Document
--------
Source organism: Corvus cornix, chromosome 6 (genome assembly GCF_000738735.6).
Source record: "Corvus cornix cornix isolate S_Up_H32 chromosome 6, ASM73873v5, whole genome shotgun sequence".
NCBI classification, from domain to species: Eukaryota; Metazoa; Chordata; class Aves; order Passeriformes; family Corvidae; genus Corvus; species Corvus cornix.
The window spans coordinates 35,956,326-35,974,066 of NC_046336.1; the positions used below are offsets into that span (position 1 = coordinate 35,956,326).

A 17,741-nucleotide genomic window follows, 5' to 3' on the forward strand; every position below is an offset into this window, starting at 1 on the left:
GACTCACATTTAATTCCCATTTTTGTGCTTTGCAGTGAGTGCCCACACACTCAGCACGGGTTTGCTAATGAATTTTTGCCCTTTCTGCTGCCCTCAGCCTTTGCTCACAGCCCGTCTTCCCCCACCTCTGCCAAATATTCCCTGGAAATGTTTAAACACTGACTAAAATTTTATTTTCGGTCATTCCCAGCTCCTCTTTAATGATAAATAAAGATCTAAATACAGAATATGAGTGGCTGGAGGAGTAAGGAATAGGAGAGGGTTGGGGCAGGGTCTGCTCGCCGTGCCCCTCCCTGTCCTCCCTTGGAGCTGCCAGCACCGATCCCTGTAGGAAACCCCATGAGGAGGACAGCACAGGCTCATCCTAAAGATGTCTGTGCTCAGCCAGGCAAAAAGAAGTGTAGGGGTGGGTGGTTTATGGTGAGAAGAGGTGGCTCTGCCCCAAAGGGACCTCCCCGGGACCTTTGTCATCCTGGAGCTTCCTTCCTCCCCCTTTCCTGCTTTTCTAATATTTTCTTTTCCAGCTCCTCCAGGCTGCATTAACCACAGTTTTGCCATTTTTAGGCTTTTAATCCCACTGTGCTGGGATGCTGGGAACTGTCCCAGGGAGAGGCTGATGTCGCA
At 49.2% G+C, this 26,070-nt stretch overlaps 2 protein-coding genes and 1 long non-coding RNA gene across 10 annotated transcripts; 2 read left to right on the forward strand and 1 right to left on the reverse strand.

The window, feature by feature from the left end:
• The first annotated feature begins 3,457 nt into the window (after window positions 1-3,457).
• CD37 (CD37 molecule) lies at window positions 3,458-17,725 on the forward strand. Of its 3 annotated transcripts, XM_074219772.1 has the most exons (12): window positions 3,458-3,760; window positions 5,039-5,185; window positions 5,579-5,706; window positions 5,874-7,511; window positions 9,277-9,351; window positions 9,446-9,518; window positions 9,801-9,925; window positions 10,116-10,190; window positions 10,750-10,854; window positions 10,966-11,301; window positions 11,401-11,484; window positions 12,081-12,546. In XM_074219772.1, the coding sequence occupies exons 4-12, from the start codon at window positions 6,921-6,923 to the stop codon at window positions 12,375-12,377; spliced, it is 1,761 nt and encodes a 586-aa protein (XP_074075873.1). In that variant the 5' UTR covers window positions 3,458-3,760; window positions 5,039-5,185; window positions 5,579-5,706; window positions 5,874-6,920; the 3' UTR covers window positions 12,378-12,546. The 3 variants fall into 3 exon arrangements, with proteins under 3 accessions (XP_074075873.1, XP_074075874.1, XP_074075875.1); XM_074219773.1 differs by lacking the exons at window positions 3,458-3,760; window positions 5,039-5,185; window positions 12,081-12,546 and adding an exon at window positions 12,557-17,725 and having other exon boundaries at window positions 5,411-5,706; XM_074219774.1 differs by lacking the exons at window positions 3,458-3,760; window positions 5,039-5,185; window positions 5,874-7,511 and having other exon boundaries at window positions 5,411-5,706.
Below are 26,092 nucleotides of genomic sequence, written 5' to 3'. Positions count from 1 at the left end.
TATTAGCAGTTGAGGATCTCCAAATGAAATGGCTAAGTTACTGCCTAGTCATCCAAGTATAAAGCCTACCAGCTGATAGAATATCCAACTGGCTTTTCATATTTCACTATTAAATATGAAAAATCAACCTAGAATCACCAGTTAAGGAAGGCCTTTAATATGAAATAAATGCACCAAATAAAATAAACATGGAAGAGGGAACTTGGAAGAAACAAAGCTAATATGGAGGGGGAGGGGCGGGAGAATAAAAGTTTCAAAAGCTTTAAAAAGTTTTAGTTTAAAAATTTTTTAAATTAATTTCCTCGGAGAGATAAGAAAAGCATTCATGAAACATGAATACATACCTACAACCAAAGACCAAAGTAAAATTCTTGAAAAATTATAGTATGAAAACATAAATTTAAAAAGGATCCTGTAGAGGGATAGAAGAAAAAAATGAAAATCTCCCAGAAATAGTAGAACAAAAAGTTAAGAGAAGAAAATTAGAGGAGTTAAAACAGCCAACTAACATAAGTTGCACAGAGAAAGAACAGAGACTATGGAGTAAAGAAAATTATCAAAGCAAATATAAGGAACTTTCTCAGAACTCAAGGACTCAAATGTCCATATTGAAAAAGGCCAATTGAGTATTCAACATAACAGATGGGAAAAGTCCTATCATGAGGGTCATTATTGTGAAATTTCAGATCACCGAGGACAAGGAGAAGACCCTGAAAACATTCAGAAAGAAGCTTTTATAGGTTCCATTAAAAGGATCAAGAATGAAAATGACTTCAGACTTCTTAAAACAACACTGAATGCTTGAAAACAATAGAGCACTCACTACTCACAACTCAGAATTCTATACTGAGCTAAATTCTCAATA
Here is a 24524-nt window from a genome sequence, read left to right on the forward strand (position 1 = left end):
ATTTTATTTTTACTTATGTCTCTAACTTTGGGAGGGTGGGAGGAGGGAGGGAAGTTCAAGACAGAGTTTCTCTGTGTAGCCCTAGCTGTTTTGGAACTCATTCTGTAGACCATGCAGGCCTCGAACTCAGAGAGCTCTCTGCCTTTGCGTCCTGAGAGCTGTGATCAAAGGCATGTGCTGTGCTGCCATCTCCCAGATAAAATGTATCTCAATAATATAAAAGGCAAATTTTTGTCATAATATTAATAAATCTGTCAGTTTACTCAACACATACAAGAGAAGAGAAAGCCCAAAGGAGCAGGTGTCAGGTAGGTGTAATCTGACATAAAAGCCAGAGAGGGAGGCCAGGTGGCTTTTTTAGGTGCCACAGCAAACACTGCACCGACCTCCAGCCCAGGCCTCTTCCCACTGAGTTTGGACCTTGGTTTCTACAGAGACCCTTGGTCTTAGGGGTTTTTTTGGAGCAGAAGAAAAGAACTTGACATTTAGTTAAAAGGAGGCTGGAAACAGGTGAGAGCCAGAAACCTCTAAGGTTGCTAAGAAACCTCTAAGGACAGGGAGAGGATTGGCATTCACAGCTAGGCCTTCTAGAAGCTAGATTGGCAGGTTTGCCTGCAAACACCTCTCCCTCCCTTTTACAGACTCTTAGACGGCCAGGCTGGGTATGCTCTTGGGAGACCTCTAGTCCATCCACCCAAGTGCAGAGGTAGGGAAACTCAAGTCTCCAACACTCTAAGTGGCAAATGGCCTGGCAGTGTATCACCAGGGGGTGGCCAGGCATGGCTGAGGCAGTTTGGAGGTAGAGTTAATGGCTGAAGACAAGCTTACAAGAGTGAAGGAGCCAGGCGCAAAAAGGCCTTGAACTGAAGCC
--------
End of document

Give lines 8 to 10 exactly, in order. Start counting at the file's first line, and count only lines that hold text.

The window, feature by feature from the left end:
• The first annotated feature begins 3,457 nt into the window (after window positions 1-3,457).
• CD37 (CD37 molecule) lies at window positions 3,458-17,725 on the forward strand. Of its 3 annotated transcripts, XM_074219772.1 has the most exons (12): window positions 3,458-3,760; window positions 5,039-5,185; window positions 5,579-5,706; window positions 5,874-7,511; window positions 9,277-9,351; window positions 9,446-9,518; window positions 9,801-9,925; window positions 10,116-10,190; window positions 10,750-10,854; window positions 10,966-11,301; window positions 11,401-11,484; window positions 12,081-12,546. In XM_074219772.1, the coding sequence occupies exons 4-12, from the start codon at window positions 6,921-6,923 to the stop codon at window positions 12,375-12,377; spliced, it is 1,761 nt and encodes a 586-aa protein (XP_074075873.1). In that variant the 5' UTR covers window positions 3,458-3,760; window positions 5,039-5,185; window positions 5,579-5,706; window positions 5,874-6,920; the 3' UTR covers window positions 12,378-12,546. The 3 variants fall into 3 exon arrangements, with proteins under 3 accessions (XP_074075873.1, XP_074075874.1, XP_074075875.1); XM_074219773.1 differs by lacking the exons at window positions 3,458-3,760; window positions 5,039-5,185; window positions 12,081-12,546 and adding an exon at window positions 12,557-17,725 and having other exon boundaries at window positions 5,411-5,706; XM_074219774.1 differs by lacking the exons at window positions 3,458-3,760; window positions 5,039-5,185; window positions 5,874-7,511 and having other exon boundaries at window positions 5,411-5,706.